In response to the significant amounts of sleep deprivation reported by college students, two juniors majoring in neuroscience, Jenna Blain and Megan Kain, will be studying sleep quality and the effects it has on cardiovascular activity as well as immune response.
With e-cigarettes recently on the rise, seniors Hanna Geick and Nick Gibney will be studying the chemical and physical properties of electronic based nicotine products. Mentored by Professor Ari Kirshenbaum, they will work to better understand the effect e-cigarettes have on both the human body and the human psyche.
Luna Ishum, psychology major from Duxbury, VT, will be working with Pauline Jennings in the dance department to research different mental states such as ADHD, anxiety, depression, mania and even hope. She will not only be writing a research paper, but will choreograph a creative dance to illuminate her findings.
A political science and philosophy double major from Hudson, NH, Shane Coughlin will be working with Professor Shefali Misra to research political philosophers and their critiques of democracy. With his interest stemming from a St. Mike’s course he took on the philosophy of Plato, Coughlin states that he is “trying to better understand what we can do to help American democracy [find] potential solutions as well as look at some of the problems: are they inevitable?”
While English-based projects were few and far between, Madison Newman wowed the crowd with her project titled, “Desiring What is Perfectly Good’; Ethical Humanism and Community in George Eliot.” Newman will be working with English Professor Christina Root to analyze the role of religion, community, and morality in three George Eliot novels. She also will be looking at shifts in the author’s personal morality and how they influenced her work.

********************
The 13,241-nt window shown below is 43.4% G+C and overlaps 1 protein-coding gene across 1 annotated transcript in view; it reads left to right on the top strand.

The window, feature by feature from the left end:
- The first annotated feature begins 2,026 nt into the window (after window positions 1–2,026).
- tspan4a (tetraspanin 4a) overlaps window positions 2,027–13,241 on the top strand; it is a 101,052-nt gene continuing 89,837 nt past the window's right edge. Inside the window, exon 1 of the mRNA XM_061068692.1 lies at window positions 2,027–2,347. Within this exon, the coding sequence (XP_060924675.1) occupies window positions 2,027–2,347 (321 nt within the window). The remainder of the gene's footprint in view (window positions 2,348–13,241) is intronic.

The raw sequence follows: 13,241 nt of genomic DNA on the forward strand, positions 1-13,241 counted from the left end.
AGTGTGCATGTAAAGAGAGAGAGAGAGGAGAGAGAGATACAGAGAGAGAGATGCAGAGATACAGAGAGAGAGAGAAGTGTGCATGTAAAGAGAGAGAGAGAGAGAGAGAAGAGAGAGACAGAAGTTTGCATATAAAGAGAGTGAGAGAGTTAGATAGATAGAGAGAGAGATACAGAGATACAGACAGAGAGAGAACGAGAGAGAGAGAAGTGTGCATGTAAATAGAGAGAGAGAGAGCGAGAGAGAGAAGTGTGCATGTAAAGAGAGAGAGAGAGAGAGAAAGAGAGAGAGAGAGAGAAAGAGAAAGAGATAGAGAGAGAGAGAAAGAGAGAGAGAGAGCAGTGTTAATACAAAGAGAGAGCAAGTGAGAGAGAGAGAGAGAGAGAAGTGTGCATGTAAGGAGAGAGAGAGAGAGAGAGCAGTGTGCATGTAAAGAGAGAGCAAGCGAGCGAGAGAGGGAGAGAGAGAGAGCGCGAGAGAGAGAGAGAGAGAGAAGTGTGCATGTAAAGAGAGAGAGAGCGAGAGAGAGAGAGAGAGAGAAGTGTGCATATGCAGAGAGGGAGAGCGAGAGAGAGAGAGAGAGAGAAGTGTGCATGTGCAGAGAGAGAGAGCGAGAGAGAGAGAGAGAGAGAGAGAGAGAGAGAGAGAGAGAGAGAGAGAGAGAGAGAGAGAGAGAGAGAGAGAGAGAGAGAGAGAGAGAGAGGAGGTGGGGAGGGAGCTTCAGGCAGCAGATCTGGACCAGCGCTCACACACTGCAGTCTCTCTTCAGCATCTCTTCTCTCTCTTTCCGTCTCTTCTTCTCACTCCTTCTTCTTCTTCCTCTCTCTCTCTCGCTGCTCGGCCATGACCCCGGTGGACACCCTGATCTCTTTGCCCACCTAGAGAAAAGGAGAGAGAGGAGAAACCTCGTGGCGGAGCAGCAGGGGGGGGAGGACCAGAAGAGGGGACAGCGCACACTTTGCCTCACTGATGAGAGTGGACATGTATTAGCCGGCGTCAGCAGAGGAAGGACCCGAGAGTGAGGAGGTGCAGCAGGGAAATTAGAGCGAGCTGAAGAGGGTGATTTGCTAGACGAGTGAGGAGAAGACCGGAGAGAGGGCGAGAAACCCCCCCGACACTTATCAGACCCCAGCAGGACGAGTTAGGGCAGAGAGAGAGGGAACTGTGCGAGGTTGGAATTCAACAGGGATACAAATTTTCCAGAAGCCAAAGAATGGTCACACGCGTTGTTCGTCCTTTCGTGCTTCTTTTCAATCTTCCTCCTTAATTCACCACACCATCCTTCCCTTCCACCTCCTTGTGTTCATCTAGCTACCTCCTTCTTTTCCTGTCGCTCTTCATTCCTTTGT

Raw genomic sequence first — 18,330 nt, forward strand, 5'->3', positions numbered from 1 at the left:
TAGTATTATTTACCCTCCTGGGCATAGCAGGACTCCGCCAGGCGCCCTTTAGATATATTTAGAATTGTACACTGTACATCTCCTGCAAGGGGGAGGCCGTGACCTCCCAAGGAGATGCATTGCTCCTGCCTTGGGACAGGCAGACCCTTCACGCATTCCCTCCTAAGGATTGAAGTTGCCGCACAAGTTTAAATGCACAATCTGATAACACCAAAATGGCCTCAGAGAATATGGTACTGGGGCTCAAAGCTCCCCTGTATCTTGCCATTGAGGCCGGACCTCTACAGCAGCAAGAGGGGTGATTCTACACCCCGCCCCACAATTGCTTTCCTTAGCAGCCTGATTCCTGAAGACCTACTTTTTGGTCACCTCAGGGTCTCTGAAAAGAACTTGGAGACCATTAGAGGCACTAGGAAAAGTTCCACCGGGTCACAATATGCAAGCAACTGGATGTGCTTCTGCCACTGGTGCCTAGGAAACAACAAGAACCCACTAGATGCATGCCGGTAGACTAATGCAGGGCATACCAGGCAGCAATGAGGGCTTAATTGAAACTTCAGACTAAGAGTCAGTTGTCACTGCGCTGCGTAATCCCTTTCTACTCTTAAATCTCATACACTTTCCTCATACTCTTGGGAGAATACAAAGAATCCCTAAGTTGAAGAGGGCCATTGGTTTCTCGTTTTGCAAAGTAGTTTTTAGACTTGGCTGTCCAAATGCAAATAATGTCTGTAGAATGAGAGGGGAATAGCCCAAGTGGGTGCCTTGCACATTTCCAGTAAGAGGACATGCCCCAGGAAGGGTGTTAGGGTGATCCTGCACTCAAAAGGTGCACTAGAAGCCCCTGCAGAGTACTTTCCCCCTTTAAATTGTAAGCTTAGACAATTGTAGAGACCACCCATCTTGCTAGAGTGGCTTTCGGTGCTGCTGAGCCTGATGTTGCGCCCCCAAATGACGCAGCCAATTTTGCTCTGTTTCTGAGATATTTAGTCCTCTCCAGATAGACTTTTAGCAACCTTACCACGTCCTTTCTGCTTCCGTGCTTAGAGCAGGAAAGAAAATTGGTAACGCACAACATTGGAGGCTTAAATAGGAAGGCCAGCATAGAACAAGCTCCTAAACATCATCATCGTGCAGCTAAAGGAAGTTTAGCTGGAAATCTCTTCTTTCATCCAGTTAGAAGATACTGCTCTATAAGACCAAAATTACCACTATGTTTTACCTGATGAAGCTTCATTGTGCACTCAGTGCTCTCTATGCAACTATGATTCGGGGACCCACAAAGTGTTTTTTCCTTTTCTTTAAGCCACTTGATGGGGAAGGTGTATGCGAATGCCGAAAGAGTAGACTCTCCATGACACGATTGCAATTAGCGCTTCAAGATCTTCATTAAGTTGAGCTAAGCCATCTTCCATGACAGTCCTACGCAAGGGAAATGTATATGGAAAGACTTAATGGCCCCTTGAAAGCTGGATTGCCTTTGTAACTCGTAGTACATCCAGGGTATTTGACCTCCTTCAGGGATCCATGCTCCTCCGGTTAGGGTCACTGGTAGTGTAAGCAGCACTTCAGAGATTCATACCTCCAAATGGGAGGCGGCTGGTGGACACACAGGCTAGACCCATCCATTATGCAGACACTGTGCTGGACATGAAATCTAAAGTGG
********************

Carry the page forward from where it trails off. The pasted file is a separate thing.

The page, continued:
Allison Croce, a senior from Morrisville, NC studying English and religious studies, had the room chuckling when she stood up and vibrantly announced, concerning her investigation of purgation in the Buddhist and Christina traditions, “This summer, I’m going to hell!” Also delving into theological traditions and controversies, Croce will be working with Professor Eva Pascal to examine the portrayal of the underworld in Buddhist and Christian thought.
With a passion for film analysis, Danielle Joubert, a senior English major from Methuen, MA, will be working with Professor Kerry Shea to examine the evolution of gender and sexuality across six different Chan-wook Park films spanning from the years 2006 to 2016. She will be working within the context of the Film Noir tradition, textual adaptation, Korean cinema, and Korean culture.
“We’re not just consumers of knowledge, but producers of it,” Trumbower appropriately told the group after making sure each researcher had a chance to share. “You all are at the forefront of potentially creating new knowledge.” Indeed they are, it seems. Now more than ever, Trumbower and President Sterritt said, they and the rest of the community are excited to see what the students will have accomplished come the second summer research luncheon, which will be held on July 19 in the Dion Family Student Center.